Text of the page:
According to articles in LNP, Lancaster city and the School District of Lancaster have negotiated a 99-year easement for less than one acre of land. Under the lease, the city gets to use the land for 99 years with the proviso, among other things, that it pays the district $100,000 per year during each of the first 20 years of the lease. In order to make these payments each year, the city will need about $1.42 million in today’s dollars and earn 3.5 percent on it. So, for this discussion, let’s say the current cost to the city of the lease is $1.42 million.
The city has received two appraisals on the property. One for $200,000 and the other for $490,000, with the average of $345,000 — say $350,000.
So, if the land is valued at $350,000, why is the city paying $1.42 million, a premium of $1.07 million? I understand that it has been a contentious negotiation. The city wishes to place a water tank on the land, and the district does not want the tank there. However, such a premium appears excessive and, for the reason explained in the next paragraph, will most likely result in city residents paying this $1.07 million premium in future water bills.
Because the project involves a water tank, the cost will be paid by water users. How the cost is built into the bill is by the city proportioning each project expense to “inside city water users” and “outside city water users” and making sure the water rates achieve the revenue to pay the expense. Water rates are different for inside city versus outside city users. The inside city rates are set by City Council; the outside city rates must be approved by the Pennsylvania Public Utility Commission.
Here lies the problem. The PUC will only approve the land easement for what it considers the fair market value. In the case at hand, it appears that the city is paying a $1.07 million premium that the PUC will not allow. Consequently, instead of sharing the entire land cost with outside city users, city residents will likely pay the entire $1.07 million premium in their water bills plus their share of the remaining $350,000 — not a good deal for city residents, particularly those struggling to pay their water bills every three months. I encourage the city and the district to revisit the terms of this agreement that unwittingly (hopefully not knowingly) places an unjust burden on city residents.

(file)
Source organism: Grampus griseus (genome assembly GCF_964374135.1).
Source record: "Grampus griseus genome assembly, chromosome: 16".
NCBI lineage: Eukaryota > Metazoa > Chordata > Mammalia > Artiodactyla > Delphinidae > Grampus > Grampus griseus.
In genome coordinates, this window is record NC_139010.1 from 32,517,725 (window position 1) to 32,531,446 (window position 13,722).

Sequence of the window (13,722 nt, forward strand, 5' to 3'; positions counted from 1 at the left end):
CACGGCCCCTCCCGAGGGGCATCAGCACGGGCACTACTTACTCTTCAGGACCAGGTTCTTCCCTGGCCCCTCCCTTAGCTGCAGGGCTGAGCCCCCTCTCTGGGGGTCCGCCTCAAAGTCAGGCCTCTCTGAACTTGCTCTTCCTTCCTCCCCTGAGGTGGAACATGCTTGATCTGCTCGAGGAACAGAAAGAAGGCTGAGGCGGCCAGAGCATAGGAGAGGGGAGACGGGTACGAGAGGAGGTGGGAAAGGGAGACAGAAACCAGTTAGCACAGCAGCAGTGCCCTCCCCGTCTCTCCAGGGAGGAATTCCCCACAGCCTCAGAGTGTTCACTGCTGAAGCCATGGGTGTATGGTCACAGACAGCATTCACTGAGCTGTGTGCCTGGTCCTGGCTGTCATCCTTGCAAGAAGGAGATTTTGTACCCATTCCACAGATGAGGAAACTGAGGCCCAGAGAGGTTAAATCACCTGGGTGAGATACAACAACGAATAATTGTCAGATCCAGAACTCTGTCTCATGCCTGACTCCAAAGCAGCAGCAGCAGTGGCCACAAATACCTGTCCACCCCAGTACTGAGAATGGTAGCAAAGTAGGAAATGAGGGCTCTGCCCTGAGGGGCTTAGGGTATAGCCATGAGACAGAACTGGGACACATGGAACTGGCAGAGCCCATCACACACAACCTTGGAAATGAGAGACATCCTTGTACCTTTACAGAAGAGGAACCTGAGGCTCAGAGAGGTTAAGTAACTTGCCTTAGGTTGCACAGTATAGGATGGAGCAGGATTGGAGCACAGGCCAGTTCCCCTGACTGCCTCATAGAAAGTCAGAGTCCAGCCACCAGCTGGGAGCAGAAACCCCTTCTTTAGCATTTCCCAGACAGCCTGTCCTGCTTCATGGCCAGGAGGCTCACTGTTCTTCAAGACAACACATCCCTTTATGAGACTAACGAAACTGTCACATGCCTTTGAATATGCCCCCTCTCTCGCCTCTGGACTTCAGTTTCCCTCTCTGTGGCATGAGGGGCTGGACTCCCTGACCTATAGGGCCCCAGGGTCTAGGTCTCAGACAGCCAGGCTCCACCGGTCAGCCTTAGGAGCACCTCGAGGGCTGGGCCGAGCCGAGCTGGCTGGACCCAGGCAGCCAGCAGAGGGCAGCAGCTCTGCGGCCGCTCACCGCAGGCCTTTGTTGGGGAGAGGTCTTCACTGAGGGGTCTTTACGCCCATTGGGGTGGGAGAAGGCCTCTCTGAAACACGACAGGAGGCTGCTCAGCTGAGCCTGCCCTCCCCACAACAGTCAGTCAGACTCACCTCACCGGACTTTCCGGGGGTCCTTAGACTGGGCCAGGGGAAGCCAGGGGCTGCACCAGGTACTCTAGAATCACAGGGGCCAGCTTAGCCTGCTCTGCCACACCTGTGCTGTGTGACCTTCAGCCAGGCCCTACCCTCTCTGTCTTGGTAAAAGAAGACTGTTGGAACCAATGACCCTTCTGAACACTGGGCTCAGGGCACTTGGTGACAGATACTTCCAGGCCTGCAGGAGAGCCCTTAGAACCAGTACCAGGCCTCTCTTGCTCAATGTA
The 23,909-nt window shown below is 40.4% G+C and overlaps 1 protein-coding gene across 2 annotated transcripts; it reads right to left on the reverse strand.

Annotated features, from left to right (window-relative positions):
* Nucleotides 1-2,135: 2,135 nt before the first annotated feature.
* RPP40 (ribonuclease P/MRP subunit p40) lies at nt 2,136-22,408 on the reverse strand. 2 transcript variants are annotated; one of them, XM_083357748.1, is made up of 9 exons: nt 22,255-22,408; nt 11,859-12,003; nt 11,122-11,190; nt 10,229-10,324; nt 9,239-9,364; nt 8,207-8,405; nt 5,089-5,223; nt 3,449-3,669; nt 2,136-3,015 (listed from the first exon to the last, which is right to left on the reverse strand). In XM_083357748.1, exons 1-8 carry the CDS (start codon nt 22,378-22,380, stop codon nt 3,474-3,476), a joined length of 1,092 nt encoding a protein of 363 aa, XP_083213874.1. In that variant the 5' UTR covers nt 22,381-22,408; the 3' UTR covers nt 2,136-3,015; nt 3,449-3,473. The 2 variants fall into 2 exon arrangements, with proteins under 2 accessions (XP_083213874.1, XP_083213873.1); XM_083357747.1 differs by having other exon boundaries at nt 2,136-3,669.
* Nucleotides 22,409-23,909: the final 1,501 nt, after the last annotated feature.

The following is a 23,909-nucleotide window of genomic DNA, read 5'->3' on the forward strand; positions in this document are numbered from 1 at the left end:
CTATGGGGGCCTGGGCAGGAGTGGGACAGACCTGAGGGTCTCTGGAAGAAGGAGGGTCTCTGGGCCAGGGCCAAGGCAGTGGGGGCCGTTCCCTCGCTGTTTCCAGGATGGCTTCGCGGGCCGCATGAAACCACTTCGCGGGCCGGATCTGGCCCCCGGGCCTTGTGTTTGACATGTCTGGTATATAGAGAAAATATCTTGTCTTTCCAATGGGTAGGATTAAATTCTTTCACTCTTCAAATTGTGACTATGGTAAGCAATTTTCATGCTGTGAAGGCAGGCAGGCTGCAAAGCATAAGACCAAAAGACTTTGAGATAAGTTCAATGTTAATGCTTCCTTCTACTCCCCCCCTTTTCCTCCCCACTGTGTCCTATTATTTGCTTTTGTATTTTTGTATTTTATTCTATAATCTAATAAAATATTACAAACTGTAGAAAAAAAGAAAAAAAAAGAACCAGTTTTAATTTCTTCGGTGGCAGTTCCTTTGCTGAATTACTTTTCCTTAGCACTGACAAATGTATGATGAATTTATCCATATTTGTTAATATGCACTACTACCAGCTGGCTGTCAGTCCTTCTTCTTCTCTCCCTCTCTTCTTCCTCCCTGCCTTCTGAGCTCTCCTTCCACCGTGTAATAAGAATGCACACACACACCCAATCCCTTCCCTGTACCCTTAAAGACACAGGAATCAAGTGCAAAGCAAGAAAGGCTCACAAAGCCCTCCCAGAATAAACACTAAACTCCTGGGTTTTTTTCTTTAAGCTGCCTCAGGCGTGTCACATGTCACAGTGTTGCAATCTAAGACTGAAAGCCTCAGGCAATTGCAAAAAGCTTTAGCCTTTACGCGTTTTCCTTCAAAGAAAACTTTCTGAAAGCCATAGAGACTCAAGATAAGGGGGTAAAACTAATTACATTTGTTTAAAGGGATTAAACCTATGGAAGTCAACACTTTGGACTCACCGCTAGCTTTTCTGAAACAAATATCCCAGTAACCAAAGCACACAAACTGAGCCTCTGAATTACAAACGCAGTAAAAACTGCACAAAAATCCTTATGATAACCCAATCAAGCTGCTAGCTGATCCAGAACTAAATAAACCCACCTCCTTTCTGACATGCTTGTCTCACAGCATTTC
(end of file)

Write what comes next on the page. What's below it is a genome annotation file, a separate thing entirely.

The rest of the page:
It is not a good time to be adding an unjustified financial burden on city residents, homeowners or tenants. Residents of Lancaster city, particularly those of low to moderate or fixed incomes, are facing increased financial stress related to real estate taxes, water rates, sewer rates and stormwater rates. Over the last 10 years, the collective cost of these four categories has gone up 96 percent for the average city resident. This increase has occurred in spite of a low Consumer Price Index increase of approximately 20% over this same 10 years.
It will not get any better in the city. To its credit, the city administration, at budget time, provided detailed projections of the challenges ahead. Using the city’s own income and expense projections for 2019 through 2023, it appears the city will need to increase real estate taxes 1 mill in each of 2020, 2022 and 2023 in order to have a year-end balance in 2023 of about $6 million, compared with $11.6 million at the end of 2018. With big water, sewer and stormwater projects ahead, the time has come for the city to tighten its belt and not assume greater burdens such as contemplated by the land payment for the new water tank.
Lancaster resident Arthur Morris was the City of Lancaster’s mayor from 1980 to 1990.